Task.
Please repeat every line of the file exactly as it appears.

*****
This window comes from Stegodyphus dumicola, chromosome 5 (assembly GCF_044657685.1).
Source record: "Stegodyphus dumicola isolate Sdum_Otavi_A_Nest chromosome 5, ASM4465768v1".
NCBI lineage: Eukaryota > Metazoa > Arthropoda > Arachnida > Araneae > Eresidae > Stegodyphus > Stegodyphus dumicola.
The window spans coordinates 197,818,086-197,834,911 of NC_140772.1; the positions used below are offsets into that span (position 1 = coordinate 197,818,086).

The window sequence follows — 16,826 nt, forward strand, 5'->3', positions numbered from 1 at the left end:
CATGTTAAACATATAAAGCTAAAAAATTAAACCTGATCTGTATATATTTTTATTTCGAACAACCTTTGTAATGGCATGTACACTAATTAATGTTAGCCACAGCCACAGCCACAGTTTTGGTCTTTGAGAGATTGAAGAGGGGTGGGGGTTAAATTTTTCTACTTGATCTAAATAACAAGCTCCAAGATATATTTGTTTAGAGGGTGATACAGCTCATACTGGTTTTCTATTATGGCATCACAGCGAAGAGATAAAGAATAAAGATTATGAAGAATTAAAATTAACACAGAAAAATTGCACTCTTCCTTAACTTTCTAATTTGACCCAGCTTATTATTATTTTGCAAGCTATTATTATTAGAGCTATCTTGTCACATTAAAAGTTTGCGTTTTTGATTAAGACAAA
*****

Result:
This window comes from Stegodyphus dumicola, chromosome 5 (assembly GCF_044657685.1).
Source record: "Stegodyphus dumicola isolate Sdum_Otavi_A_Nest chromosome 5, ASM4465768v1".
NCBI lineage: Eukaryota > Metazoa > Arthropoda > Arachnida > Araneae > Eresidae > Stegodyphus > Stegodyphus dumicola.
The window spans coordinates 197,818,086-197,834,911 of NC_140772.1; the positions used below are offsets into that span (position 1 = coordinate 197,818,086).

The window sequence follows — 16,826 nt, forward strand, 5'->3', positions numbered from 1 at the left end:
CATGTTAAACATATAAAGCTAAAAAATTAAACCTGATCTGTATATATTTTTATTTCGAACAACCTTTGTAATGGCATGTACACTAATTAATGTTAGCCACAGCCACAGCCACAGTTTTGGTCTTTGAGAGATTGAAGAGGGGTGGGGGTTAAATTTTTCTACTTGATCTAAATAACAAGCTCCAAGATATATTTGTTTAGAGGGTGATACAGCTCATACTGGTTTTCTATTATGGCATCACAGCGAAGAGATAAAGAATAAAGATTATGAAGAATTAAAATTAACACAGAAAAATTGCACTCTTCCTTAACTTTCTAATTTGACCCAGCTTATTATTATTTTGCAAGCTATTATTATTAGAGCTATCTTGTCACATTAAAAGTTTGCGTTTTTGATTAAGACAAA